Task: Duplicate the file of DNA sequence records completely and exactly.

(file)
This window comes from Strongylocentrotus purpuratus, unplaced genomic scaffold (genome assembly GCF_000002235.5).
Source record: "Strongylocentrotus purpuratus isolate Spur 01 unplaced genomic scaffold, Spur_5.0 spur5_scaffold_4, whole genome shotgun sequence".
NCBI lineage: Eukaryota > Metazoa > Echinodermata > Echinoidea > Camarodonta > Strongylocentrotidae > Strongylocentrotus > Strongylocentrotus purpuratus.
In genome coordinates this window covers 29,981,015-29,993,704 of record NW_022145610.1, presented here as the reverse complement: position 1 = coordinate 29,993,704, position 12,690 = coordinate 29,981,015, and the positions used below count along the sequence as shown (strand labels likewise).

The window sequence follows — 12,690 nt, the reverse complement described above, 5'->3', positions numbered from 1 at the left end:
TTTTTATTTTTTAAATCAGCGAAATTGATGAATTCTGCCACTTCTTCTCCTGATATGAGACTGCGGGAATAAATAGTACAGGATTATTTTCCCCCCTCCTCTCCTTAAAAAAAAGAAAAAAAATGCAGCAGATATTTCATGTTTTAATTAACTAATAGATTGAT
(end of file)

This window comes from Strongylocentrotus purpuratus, unplaced genomic scaffold (genome assembly GCF_000002235.5).
Source record: "Strongylocentrotus purpuratus isolate Spur 01 unplaced genomic scaffold, Spur_5.0 spur5_scaffold_4, whole genome shotgun sequence".
NCBI lineage: Eukaryota > Metazoa > Echinodermata > Echinoidea > Camarodonta > Strongylocentrotidae > Strongylocentrotus > Strongylocentrotus purpuratus.
In genome coordinates this window covers 29,981,015-29,993,704 of record NW_022145610.1, presented here as the reverse complement: position 1 = coordinate 29,993,704, position 12,690 = coordinate 29,981,015, and the positions used below count along the sequence as shown (strand labels likewise).

The window sequence follows — 12,690 nt, the reverse complement described above, 5'->3', positions numbered from 1 at the left end:
TTTTTATTTTTTAAATCAGCGAAATTGATGAATTCTGCCACTTCTTCTCCTGATATGAGACTGCGGGAATAAATAGTACAGGATTATTTTCCCCCCTCCTCTCCTTAAAAAAAAGAAAAAAAATGCAGCAGATATTTCATGTTTTAATTAACTAATAGATTGAT